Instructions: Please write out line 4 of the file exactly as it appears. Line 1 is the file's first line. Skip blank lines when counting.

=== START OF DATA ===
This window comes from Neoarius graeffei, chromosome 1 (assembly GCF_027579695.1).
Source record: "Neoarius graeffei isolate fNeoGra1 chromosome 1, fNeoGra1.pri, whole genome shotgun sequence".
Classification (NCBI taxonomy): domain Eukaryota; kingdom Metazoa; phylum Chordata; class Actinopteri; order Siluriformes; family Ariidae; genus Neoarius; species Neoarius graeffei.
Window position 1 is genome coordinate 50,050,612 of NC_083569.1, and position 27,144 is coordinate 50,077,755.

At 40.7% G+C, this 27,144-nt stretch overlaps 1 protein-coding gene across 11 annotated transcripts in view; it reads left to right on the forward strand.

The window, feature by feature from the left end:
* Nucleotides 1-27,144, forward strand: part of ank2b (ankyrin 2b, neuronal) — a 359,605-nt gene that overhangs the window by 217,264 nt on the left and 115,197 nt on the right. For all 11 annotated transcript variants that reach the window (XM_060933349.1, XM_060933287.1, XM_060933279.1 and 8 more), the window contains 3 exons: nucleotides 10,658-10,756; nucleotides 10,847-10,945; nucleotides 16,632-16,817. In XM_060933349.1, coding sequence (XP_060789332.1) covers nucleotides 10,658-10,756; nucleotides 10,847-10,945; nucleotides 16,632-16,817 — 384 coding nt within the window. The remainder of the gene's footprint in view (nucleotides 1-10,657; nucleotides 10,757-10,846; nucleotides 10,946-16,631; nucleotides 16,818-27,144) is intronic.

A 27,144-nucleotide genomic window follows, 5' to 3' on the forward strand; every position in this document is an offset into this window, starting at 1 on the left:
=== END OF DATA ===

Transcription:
Window position 1 is genome coordinate 50,050,612 of NC_083569.1, and position 27,144 is coordinate 50,077,755.